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Shelf Layout

Posted: Wed Apr 08, 2020 9:03 pm
by oliverwhorwood
Bits ordered up for my first T-Gauge layout, the imaginary station of Sellyhurst on the line of Woodham-Barnford to be assembled on a 120cm x 25cm shelf.
This will initially include a 3 unit Southern class 377 on 20m chassis with DCC control including white and red switchable lights. Oneway points at either end so train travels back on left track and an electric point for the siding. This will all be connected up to a motor shield and Arduino Uno including DCC, points control and magnetic positioning sensing. Stickers will be printed off for the body shells using texture pictures from a 3d model found online (attached for interest).

The extention to the track will use all existing sections of track exluding one 6mm straight. This will have a loop circuit round the back of the shelf using flexitrack at a 10cm radius (will have to experiement and see if this is too tight). Plus an extra siding, and two extra platforms with electric points and another 3 unit 377.

First implementation:
shelf v1.jpg
Extension for later date:
shelf ext.jpg
Southern class 377 livery

Re: Shelf Layout

Posted: Thu Apr 09, 2020 12:27 pm
by gbtrains

that will look very cool on as a shelf display whilst running the 377's around.

Have fun in building.
Let us know how it goes for DCC control's :D


Re: Shelf Layout

Posted: Fri Apr 17, 2020 10:57 am
by oliverwhorwood
Changed the design slightly to try and replicate the real station of Sittingbourne in Kent. This has a service from Swale - Sittingbourne on Class 375/3 Southeastern. Three platforms and one siding. Managed to get the motorised chassis up and running using Arduino PWM at 122.55 Hz.

Has anyone got any tips on how to make the one-way turnouts more reliable?

The new layout:
shelf ext.jpg
Sittingbourne Map.png

Re: Shelf Layout

Posted: Sat Apr 18, 2020 11:27 am
by mattd10
Looking great! Are you just using the outputs from the arduino or going via a motor shield? Looks like its running well!

Re: Shelf Layout

Posted: Sat Apr 18, 2020 5:35 pm
by oliverwhorwood
Thanks Mattd10! Just going straight from the Arduino for this test and making sure to keep the average output below 4.5V. It's running well on straights, however need to replace the one-way turnouts with motorised as they are no good when shunting unpowered (non-magnetic) chassis's through and follow the thrown direction instead of straight on so derails.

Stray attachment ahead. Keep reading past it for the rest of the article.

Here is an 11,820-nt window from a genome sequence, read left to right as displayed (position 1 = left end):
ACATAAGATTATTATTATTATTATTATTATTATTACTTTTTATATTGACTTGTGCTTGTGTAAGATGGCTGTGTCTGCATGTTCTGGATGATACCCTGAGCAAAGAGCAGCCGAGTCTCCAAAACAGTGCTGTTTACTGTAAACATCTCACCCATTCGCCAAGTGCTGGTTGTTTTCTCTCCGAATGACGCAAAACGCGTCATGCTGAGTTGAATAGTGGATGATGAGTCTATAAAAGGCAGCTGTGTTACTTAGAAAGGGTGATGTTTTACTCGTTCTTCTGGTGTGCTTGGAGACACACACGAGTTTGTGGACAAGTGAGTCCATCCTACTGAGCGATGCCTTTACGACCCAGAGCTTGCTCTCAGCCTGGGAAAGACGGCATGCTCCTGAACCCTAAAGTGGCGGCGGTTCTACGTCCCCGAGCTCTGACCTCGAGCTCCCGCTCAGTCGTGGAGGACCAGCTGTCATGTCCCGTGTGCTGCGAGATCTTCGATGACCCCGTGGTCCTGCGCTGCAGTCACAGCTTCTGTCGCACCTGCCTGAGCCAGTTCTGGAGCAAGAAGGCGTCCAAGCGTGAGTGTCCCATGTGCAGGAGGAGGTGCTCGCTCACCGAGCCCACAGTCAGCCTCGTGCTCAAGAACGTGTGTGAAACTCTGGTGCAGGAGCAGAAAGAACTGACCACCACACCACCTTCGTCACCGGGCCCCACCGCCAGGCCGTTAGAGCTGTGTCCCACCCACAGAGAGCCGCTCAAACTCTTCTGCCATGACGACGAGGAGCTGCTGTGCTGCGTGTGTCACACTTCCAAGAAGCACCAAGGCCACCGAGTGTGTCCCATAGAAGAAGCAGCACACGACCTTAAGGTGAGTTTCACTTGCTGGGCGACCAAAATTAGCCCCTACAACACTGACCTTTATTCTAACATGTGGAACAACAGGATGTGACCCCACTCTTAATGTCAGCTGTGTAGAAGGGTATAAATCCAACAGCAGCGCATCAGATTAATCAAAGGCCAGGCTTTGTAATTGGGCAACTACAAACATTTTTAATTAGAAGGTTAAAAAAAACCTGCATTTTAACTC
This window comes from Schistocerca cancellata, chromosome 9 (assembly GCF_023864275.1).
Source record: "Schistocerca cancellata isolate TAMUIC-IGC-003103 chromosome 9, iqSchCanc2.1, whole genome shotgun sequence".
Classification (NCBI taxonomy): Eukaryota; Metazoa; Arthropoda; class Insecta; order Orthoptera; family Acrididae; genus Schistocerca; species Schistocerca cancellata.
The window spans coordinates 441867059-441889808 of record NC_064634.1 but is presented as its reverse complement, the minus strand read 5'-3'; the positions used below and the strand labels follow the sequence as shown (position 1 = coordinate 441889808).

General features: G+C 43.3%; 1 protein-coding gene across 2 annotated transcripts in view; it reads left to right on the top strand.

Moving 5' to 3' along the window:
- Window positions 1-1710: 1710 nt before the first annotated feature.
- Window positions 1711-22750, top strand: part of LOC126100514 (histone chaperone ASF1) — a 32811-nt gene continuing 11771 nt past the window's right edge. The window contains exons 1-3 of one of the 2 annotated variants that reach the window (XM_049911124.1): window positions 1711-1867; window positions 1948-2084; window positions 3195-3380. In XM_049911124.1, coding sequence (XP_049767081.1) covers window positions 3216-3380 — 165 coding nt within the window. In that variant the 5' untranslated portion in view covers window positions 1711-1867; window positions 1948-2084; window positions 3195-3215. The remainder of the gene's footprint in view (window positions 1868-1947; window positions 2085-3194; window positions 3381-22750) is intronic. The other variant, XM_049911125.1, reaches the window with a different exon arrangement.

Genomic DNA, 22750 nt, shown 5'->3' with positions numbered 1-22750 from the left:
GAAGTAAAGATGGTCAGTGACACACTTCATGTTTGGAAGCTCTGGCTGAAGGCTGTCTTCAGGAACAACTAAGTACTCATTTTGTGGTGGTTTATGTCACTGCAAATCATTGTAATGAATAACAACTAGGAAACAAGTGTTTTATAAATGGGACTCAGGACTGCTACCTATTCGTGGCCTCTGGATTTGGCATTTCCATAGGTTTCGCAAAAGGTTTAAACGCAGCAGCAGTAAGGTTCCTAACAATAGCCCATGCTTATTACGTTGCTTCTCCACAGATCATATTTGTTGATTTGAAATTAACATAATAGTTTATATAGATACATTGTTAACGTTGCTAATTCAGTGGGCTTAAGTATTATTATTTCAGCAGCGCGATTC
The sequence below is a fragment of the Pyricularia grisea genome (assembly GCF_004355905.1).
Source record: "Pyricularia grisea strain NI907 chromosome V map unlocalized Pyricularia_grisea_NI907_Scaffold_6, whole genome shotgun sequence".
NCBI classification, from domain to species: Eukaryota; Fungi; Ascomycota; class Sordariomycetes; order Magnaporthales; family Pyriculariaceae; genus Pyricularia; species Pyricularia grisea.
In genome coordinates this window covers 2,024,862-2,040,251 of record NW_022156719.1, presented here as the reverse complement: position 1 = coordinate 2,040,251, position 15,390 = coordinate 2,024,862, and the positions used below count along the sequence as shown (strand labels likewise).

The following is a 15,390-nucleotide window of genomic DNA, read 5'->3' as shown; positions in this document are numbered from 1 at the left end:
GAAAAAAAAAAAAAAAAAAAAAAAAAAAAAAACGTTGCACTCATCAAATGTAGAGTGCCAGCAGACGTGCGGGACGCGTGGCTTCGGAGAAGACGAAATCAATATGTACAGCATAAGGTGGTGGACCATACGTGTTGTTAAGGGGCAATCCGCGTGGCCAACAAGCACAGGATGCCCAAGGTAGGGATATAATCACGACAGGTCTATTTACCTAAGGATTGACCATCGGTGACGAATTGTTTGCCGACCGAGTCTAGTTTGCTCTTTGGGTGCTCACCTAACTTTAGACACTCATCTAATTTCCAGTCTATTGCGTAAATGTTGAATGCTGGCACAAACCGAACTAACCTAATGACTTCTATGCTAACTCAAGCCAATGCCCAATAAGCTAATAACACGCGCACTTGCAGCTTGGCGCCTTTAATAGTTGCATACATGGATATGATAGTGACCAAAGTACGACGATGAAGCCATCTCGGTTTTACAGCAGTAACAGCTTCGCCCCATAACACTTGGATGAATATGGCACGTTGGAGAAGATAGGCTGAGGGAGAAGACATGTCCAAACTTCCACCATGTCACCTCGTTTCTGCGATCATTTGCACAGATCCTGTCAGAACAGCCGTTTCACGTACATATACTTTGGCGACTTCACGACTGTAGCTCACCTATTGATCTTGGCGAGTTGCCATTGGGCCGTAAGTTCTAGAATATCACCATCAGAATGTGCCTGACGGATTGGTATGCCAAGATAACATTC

Re: Shelf Layout

Posted: Sat Apr 18, 2020 7:49 pm
by sidneylopsides
Oh of course, I had only looked at DIY DCC for larger scales previously, and it hadn't clicked that you could run it directly. The voltages and current are low enough for the output pins, and I found an old Uno in a box the other day.

Your layout is looking great so far, the smoothness of the stop in that video is impressive.

Re: Shelf Layout

Posted: Mon Apr 20, 2020 1:37 pm
by oliverwhorwood
Hi sidneylopsides, thanks! Straight from Arduino is fine for PWM direct control. For DCC you actually require a motor shield as the voltage for this is 13V ish. A board based on the L298N is perfect for this, available on eBay for around £4. A 15V power supply is needed as the board uses about 2V.
F93HPKMID2XEAO7.LARGE.jpg (61.22 KiB) Viewed 2232 times
This has two inputs for direction control and the Arduino outputs the DCC PWM on one pin. Therefore a transistor in NOT gate configuration (one component) is needed to control the board.

For the sensors I am using Hall effect sensors which measure the magnetic field strength of the magnets under the chassis. These go through a comparator to send a signal when the threshold (set by potentiometer) is met.

For turnout control, two pins on the Arduino are used, one for each motor direction. With slight modification of the DCC++ code, this can trigger a pulse of 0.3s on either of these pins to throw and close.

Re: Shelf Layout

Posted: Thu May 14, 2020 1:30 pm
by sidneylopsides
Any chance you could share what code you used for your Arduino?
Is it just a basic PWM control sketch?

I was thinking about DCC, couldn't we simplify things by removing the 13V stuff? We're using a 5V base station and a 5V motor, and the only reason to use higher voltage is because larger scales use it as standard. Attiny 85 function decoders can be made with basic boards, so something like an ATTiny could be used directly with PWM to the motor from a pin, like your Arduino demo above.

Re: Shelf Layout

Posted: Thu May 14, 2020 4:26 pm
by oliverwhorwood
PWM and DCC are two seperate things.

DCC requires a decoder in the locomotive which decodes the 13V voltage on the rail and outputs 5V PWM to the motor. The voltage is actually AC but as a square wave - hence the seperate motor driver. Note the benefit of DCC is that multiple locos can be run on the same track whereas direct PWM will move all locos on that isolated section of rail.

PWM can be used to directly power the motor using a voltage of up to 4.5V. Note that most ATMega and Attiny controllers will output a max of 5V so care is needed not to supply the load (motor) with too much voltage.

Re: Shelf Layout

Posted: Thu May 14, 2020 4:35 pm
by oliverwhorwood
void setup() {
// put your setup code here, to run once:
TCCR2B = TCCR2B & B11111000 | B00000110; // set timer 2 divisor to 128 for PWM frequency of 245.10 Hz


void loop() {
// put your main code here, to run repeatedly:

int pot = analogRead(A0);
int pwm = map(pot,0,1023,0,255);